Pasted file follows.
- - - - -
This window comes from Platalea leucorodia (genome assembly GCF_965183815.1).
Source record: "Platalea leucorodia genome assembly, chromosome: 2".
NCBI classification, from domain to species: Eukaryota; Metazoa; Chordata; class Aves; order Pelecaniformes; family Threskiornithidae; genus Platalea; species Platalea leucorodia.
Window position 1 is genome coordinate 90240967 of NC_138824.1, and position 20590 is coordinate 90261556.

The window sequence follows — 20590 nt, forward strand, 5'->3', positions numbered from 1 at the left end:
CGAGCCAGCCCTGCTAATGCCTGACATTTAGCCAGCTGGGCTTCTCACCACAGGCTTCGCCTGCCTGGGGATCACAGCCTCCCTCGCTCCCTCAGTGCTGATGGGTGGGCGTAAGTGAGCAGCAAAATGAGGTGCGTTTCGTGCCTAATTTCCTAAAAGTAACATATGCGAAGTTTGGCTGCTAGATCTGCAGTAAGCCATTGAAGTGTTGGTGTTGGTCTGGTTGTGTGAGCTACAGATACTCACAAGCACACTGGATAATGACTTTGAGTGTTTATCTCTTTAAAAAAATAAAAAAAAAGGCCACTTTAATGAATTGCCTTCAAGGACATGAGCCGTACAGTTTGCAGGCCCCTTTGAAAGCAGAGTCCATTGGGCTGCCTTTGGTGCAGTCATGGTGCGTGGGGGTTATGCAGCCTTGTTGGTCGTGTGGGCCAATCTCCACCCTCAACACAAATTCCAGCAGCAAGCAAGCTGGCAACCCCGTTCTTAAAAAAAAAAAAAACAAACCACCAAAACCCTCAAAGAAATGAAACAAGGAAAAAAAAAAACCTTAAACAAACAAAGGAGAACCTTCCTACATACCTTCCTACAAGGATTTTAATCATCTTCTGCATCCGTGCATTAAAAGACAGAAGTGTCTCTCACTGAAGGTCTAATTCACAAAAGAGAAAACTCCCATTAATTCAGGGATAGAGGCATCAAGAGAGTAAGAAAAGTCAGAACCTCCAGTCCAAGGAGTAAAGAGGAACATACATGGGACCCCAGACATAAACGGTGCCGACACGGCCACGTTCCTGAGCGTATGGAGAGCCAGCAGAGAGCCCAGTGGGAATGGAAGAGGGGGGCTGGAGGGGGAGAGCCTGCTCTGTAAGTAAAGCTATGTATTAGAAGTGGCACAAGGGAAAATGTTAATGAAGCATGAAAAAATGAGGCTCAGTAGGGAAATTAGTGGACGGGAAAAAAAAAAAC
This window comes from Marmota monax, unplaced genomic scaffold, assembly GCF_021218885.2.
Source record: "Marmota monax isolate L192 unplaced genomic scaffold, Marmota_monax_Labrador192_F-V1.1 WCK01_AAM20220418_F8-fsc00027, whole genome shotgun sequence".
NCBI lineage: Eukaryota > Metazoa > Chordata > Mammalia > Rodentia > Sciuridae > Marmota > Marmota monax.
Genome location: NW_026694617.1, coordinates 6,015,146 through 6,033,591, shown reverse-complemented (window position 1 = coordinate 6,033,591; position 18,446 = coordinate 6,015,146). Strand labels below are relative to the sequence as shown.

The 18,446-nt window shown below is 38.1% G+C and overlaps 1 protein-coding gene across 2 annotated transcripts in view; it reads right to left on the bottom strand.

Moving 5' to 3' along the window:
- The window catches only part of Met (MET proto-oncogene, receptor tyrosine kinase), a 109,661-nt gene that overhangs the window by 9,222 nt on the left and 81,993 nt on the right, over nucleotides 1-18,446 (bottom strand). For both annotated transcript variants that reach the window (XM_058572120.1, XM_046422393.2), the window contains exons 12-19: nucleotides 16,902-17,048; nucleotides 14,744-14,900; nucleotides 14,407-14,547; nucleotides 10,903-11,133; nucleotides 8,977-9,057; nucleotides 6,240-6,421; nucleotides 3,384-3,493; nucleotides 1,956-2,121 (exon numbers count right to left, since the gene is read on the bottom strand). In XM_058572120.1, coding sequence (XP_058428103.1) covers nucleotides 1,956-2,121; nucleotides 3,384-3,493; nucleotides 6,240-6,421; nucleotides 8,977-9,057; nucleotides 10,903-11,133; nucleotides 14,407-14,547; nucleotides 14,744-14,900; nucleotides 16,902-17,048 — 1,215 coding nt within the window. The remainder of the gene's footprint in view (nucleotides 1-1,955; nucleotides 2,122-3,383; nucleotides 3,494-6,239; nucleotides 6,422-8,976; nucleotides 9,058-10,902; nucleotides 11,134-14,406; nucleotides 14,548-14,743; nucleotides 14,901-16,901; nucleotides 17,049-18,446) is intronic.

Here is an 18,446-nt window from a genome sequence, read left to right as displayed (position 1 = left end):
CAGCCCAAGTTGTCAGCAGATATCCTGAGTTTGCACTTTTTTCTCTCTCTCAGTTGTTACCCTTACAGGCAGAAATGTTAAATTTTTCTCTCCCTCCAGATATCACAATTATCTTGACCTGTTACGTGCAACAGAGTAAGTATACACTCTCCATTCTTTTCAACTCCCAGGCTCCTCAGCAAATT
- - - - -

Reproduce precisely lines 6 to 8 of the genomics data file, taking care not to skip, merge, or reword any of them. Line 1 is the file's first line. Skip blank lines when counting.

CGAGCCAGCCCTGCTAATGCCTGACATTTAGCCAGCTGGGCTTCTCACCACAGGCTTCGCCTGCCTGGGGATCACAGCCTCCCTCGCTCCCTCAGTGCTGATGGGTGGGCGTAAGTGAGCAGCAAAATGAGGTGCGTTTCGTGCCTAATTTCCTAAAAGTAACATATGCGAAGTTTGGCTGCTAGATCTGCAGTAAGCCATTGAAGTGTTGGTGTTGGTCTGGTTGTGTGAGCTACAGATACTCACAAGCACACTGGATAATGACTTTGAGTGTTTATCTCTTTAAAAAAATAAAAAAAAAGGCCACTTTAATGAATTGCCTTCAAGGACATGAGCCGTACAGTTTGCAGGCCCCTTTGAAAGCAGAGTCCATTGGGCTGCCTTTGGTGCAGTCATGGTGCGTGGGGGTTATGCAGCCTTGTTGGTCGTGTGGGCCAATCTCCACCCTCAACACAAATTCCAGCAGCAAGCAAGCTGGCAACCCCGTTCTTAAAAAAAAAAAAAACAAACCACCAAAACCCTCAAAGAAATGAAACAAGGAAAAAAAAAAACCTTAAACAAACAAAGGAGAACCTTCCTACATACCTTCCTACAAGGATTTTAATCATCTTCTGCATCCGTGCATTAAAAGACAGAAGTGTCTCTCACTGAAGGTCTAATTCACAAAAGAGAAAACTCCCATTAATTCAGGGATAGAGGCATCAAGAGAGTAAGAAAAGTCAGAACCTCCAGTCCAAGGAGTAAAGAGGAACATACATGGGACCCCAGACATAAACGGTGCCGACACGGCCACGTTCCTGAGCGTATGGAGAGCCAGCAGAGAGCCCAGTGGGAATGGAAGAGGGGGGCTGGAGGGGGAGAGCCTGCTCTGTAAGTAAAGCTATGTATTAGAAGTGGCACAAGGGAAAATGTTAATGAAGCATGAAAAAATGAGGCTCAGTAGGGAAATTAGTGGACGGGAAAAAAAAAAAC
This window comes from Marmota monax, unplaced genomic scaffold, assembly GCF_021218885.2.
Source record: "Marmota monax isolate L192 unplaced genomic scaffold, Marmota_monax_Labrador192_F-V1.1 WCK01_AAM20220418_F8-fsc00027, whole genome shotgun sequence".